Also finishing at 138 were PGA Tour players Kevin Tway, the 2005 U.S. Junior champion, Bo Van Pelt, Mark Wilson, Paul Casey, and Luke Guthrie, who last year survived an 11-for-7 playoff to earn his first U.S. Open berth. Casey, who qualified last year in Surrey, England, led for much of the day but played the last two holes at Scioto in 3 over. He led after 36 holes in the Memorial Tournament before finishing tied for 13th.
“I’ve been playing pretty well as of late,” Casey said. “It was nice to be in the mix at Memorial and carry some momentum into this 36-hole qualifier. It’s a mental test as much as it is physical and very pleased I am heading to Pinehurst for the U.S. Open.”
As usual, there was drama in deciding the final berths.
Ken Duke, Ryan Blaum and Erik Compton, all from Florida, earned the final three spots via a five-man playoff. After tying at 2-under 140, Blaum and Duke birdied the first extra hole, the par-4 first hole, with putts of 30 feet and 2 feet, respectively. Compton was the last man in after he converted a 5-foot par putt on the second playoff hole, the par-4 ninth.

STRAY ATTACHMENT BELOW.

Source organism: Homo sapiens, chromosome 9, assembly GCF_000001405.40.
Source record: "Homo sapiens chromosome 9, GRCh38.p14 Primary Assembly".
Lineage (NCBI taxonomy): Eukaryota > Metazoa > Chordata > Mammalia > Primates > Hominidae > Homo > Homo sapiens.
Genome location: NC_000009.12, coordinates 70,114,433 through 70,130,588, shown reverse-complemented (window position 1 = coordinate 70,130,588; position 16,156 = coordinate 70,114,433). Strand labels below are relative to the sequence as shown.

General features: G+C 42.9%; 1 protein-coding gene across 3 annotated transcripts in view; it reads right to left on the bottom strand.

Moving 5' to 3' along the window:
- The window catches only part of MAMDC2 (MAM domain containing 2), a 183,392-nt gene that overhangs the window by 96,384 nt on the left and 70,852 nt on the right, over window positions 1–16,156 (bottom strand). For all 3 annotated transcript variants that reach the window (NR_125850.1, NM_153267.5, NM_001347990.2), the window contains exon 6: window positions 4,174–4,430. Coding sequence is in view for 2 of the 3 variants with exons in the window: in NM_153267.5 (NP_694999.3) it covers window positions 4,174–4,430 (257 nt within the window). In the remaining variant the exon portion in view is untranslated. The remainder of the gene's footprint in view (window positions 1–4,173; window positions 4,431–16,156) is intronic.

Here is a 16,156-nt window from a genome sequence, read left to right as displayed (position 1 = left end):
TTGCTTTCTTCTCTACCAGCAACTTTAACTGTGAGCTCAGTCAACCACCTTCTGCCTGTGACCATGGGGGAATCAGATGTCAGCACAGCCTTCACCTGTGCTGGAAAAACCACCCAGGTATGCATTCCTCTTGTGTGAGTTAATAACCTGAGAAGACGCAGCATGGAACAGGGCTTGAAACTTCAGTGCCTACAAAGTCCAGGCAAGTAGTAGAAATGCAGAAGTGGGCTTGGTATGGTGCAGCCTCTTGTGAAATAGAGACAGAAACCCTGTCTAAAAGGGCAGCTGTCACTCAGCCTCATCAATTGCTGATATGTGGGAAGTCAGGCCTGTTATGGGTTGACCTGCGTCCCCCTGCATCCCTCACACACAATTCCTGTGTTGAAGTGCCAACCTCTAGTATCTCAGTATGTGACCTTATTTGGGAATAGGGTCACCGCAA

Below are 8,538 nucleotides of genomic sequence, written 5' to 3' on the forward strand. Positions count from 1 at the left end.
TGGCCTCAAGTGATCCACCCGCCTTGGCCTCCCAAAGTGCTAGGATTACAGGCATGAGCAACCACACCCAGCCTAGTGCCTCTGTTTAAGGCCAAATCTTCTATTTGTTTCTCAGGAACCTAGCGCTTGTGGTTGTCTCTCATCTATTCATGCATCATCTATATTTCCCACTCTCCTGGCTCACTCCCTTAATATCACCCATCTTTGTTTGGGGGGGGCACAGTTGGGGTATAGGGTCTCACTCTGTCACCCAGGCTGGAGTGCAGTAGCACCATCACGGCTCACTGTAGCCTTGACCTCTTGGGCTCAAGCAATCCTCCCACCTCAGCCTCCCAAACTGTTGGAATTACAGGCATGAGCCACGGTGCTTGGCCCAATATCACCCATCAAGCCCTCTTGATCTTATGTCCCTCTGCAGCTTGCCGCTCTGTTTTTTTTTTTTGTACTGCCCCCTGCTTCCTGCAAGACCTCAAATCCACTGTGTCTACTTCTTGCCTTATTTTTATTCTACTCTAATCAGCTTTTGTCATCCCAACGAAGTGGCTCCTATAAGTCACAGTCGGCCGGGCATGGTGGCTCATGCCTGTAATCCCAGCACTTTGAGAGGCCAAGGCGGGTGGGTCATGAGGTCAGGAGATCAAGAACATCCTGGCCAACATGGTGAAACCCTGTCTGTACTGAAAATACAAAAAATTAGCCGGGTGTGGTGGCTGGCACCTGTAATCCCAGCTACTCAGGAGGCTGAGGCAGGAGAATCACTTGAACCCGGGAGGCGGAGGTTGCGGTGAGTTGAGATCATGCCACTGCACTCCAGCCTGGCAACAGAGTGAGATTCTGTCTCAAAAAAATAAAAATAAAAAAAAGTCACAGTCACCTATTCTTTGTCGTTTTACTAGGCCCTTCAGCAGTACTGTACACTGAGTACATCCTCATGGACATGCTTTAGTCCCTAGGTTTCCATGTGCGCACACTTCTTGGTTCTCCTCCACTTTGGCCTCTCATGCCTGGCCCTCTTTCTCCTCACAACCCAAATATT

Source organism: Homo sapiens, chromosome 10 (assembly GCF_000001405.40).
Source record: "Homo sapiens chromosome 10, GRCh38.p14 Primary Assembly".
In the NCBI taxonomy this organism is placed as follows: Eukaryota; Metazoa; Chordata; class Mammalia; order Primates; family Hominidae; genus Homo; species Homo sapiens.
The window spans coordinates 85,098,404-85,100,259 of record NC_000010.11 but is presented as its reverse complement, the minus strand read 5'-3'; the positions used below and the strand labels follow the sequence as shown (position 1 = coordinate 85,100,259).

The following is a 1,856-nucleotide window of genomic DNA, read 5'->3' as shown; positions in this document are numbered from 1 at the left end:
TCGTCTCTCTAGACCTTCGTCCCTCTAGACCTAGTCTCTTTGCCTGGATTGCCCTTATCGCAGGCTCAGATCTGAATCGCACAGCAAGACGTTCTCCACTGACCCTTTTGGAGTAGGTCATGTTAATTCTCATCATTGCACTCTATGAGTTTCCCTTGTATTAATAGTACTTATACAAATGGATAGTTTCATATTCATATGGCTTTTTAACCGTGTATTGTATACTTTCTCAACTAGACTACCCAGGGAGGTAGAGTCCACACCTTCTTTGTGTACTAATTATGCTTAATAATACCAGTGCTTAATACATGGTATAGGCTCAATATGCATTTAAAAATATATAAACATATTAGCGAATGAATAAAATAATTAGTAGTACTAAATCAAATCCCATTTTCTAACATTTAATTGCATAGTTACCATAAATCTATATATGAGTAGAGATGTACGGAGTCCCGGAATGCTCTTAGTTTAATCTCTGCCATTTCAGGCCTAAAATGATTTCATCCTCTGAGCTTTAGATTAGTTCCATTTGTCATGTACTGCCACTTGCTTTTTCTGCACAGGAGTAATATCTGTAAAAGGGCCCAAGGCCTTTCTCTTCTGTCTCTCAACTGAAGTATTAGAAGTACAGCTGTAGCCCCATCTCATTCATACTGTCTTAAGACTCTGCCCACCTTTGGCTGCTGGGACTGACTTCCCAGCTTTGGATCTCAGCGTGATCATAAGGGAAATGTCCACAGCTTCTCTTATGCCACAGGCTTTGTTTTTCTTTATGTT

“It was a long day for me, but I managed to fight through it,” said Compton, a two-time heart transplant recipient who qualified for his second U.S. Open. He birdied his penultimate hole to reach 2 under after he began his first round 3 over par after two holes at Scioto, the site of the 2016 U.S. Senior Open.
Duke enjoyed a bit of redemption himself. He lost a 3-for-2 playoff to miss out on the 1999 U.S. Open at Pinehurst. “I wanted this one,” said the journeyman from Palm City, Fla.
Cameron Tringale, a member of the 2009 USA Walker Cup Team, is the first alternate after outlasting Michael Putnam on the fourth playoff hole. Tringale and Putnam both birdied the third in the gloaming and then Tringale’s par in near darkness decided a coveted alternate position because of the strength of the 120-player qualifying field.
The heartbreak story of the day was Danny Lee, bidding to return to Pinehurst, where he won the 2008 U.S. Amateur. After a 4-under 68 at Brookside, Lee was tied for the lead at one point during his second round. But it all unraveled on the inward nine at Scioto, where he went six over par in a five-hole stretch and ended up with 75-143, three strokes out of the playoff.
Putnam also had reason to be disappointed by his Scioto finish. A double bogey, bogey finish dropped him into the playoff, and he ended up as the second alternate.
Dave Shedloski is an Ohio-based freelance writer whose work has previously appeared on usopen.com and usga.org.